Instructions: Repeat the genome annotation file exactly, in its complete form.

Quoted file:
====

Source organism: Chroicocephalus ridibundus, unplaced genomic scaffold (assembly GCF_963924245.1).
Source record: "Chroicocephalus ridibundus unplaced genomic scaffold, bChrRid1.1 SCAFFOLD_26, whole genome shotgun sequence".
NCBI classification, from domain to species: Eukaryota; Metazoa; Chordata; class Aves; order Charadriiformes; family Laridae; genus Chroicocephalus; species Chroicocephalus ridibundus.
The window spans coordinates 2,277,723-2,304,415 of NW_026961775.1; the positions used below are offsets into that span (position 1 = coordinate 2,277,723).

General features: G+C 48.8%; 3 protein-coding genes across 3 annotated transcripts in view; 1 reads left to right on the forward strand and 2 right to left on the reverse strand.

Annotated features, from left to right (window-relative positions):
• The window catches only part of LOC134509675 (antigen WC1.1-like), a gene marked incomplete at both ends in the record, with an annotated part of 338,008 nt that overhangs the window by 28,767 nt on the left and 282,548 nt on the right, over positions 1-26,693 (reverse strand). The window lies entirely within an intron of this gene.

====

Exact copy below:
Source organism: Chroicocephalus ridibundus, unplaced genomic scaffold (assembly GCF_963924245.1).
Source record: "Chroicocephalus ridibundus unplaced genomic scaffold, bChrRid1.1 SCAFFOLD_26, whole genome shotgun sequence".
NCBI classification, from domain to species: Eukaryota; Metazoa; Chordata; class Aves; order Charadriiformes; family Laridae; genus Chroicocephalus; species Chroicocephalus ridibundus.
The window spans coordinates 2,277,723-2,304,415 of NW_026961775.1; the positions used below are offsets into that span (position 1 = coordinate 2,277,723).

General features: G+C 48.8%; 3 protein-coding genes across 3 annotated transcripts in view; 1 reads left to right on the forward strand and 2 right to left on the reverse strand.

Annotated features, from left to right (window-relative positions):
• The window catches only part of LOC134509675 (antigen WC1.1-like), a gene marked incomplete at both ends in the record, with an annotated part of 338,008 nt that overhangs the window by 28,767 nt on the left and 282,548 nt on the right, over positions 1-26,693 (reverse strand). The window lies entirely within an intron of this gene.